Each of the first five worlds in Braid has 12 different puzzle pieces to collect. The levels are actually extremely short, so if you wanted, you could run through most of the game in little more than 15 minutes, but you'll have to collect all 60 of the deviously placed pieces if you want to see the poignant conclusion. The entire game should take more than six hours to finish, depending on your puzzle-solving acumen. It may seem unfair to ask you to collect every little piece to see the thrilling ending, but by encouraging you to tackle the most challenging puzzles, the game is ultimately much more rewarding than it would have been otherwise. Though the game only forces you to backtrack during one very early puzzle, it's unlikely that you'll be able to nab every piece the first time you play through the worlds. It is only after mastering your abilities and learning your limitations that you'll be able to conquer the puzzles that seemed impossible your first time through.
Most of the puzzles in Braid emphasize clever thinking over quick reflexes. The actions you're required to pull off should be second nature if you've ever jumped on goomba heads in the past. Braid certainly realizes that its running and jumping encounters feel an awful lot like Super Mario Bros.--there are clever references to the venerable plumber throughout the game. From the dangerous plants coming out of pipes to the flag pole that greets you at the end of every world, there are constant reminders of Braid's progenitor. Like the musings from Tim's books before each level, these homages tie into the overarching story of the wounded hero's subconscious longings.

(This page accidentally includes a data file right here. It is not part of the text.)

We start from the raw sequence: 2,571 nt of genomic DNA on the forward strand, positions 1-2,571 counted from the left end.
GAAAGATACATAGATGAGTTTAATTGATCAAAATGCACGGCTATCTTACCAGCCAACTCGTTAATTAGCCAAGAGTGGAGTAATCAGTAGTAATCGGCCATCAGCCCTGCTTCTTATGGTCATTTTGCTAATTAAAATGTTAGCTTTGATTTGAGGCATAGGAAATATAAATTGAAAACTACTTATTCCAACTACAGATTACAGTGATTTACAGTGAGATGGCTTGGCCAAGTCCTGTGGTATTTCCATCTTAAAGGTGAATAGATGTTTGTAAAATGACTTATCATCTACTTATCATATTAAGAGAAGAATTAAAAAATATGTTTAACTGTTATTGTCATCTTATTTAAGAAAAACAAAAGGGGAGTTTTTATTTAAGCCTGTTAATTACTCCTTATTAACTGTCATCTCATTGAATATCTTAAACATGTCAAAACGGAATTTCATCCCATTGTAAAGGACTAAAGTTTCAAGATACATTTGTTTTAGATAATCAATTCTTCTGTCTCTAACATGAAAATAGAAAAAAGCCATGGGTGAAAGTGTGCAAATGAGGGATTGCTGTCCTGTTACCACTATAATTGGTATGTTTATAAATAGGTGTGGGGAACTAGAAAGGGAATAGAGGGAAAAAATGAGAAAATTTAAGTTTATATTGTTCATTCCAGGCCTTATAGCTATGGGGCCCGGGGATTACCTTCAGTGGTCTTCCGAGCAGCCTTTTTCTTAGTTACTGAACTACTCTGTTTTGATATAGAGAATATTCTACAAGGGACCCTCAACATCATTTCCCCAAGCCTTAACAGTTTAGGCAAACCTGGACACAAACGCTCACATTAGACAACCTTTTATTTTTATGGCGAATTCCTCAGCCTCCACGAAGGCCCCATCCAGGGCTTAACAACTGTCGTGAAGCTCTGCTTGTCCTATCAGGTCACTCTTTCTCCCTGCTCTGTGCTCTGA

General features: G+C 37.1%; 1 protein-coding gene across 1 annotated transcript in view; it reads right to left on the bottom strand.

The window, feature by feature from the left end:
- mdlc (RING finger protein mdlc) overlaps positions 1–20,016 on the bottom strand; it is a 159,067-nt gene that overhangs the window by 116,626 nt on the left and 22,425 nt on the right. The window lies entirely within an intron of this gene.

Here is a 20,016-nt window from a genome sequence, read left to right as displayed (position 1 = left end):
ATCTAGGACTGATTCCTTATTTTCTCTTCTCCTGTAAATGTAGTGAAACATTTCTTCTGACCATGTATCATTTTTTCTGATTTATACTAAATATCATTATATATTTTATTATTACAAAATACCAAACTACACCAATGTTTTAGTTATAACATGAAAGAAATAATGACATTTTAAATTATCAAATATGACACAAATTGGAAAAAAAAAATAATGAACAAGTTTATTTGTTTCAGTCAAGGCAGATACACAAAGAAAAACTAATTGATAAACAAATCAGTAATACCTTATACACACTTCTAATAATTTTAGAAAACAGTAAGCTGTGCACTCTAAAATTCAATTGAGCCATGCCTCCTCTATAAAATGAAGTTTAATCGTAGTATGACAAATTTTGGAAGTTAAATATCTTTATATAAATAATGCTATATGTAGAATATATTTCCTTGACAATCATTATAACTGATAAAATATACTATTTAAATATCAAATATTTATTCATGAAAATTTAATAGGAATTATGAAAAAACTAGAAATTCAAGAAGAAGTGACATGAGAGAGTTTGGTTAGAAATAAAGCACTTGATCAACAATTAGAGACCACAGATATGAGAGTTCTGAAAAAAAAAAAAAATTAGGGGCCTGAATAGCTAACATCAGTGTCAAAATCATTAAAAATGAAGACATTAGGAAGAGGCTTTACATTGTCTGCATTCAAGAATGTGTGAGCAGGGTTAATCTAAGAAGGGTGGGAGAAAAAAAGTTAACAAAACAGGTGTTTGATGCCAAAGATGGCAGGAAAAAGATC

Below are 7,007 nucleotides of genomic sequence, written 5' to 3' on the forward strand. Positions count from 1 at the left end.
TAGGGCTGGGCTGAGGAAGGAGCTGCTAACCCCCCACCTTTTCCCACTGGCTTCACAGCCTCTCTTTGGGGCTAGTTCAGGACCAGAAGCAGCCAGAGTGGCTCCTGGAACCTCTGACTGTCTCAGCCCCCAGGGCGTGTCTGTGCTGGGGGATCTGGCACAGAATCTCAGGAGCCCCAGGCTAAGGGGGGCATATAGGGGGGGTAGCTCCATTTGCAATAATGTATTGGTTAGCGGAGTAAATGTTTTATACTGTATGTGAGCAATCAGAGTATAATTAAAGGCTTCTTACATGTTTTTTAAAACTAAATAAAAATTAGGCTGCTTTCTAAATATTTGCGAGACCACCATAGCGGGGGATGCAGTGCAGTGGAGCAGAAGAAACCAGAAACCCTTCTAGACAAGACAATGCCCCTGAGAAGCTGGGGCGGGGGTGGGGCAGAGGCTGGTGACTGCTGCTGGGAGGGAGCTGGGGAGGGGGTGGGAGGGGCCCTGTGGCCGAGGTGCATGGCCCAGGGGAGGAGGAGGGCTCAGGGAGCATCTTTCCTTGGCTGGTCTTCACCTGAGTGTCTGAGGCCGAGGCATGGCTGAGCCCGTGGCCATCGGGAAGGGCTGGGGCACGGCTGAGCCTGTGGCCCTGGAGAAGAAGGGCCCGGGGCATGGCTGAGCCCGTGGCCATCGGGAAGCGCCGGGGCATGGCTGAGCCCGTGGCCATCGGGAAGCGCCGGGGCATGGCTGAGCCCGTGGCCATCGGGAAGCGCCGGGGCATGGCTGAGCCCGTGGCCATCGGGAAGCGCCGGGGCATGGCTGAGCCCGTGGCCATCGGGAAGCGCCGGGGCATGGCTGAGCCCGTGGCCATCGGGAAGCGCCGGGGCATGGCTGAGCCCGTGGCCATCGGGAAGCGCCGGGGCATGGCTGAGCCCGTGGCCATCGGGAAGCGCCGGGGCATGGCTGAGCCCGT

The subtle visuals are eye-catching but never distracting. The world looks like it was composed with pastel watercolors, swirling blends that create a very distinct look. The characters themselves--Tim, his enemies, and the princess--stand out prominently against the serene, multilayered backdrop. They're like flat, cardboard cutouts colored by markers. The score is elegant and mild--quiet songs that mirror the deliberate pacing. The music bends with the time, racing forward and backward along with your actions. Braid's presentation is uniformly impressive, and serves to complement the gameplay rather than draw focus away it.
It is impossible to ignore Braid's price point. At 1,200 Microsoft points ($15), it is one of the most expensive games for the Xbox Live Arcade service. But do not let a few extra dollars deter you from an exemplary experience that can rival many full-price, retail games. Braid is worth every penny. The captivating ending sequence, which makes use of your rewind ability in a jaw-dropping new way, provides the exclamation point on this remarkable game, but the adventure is consistently engaging throughout the entire ride. The clever puzzles alone are enough to make this an adventure worth taking. Braid's deep and mesmerizing tale is evergreen: it is outside of and beyond time. It will never get old.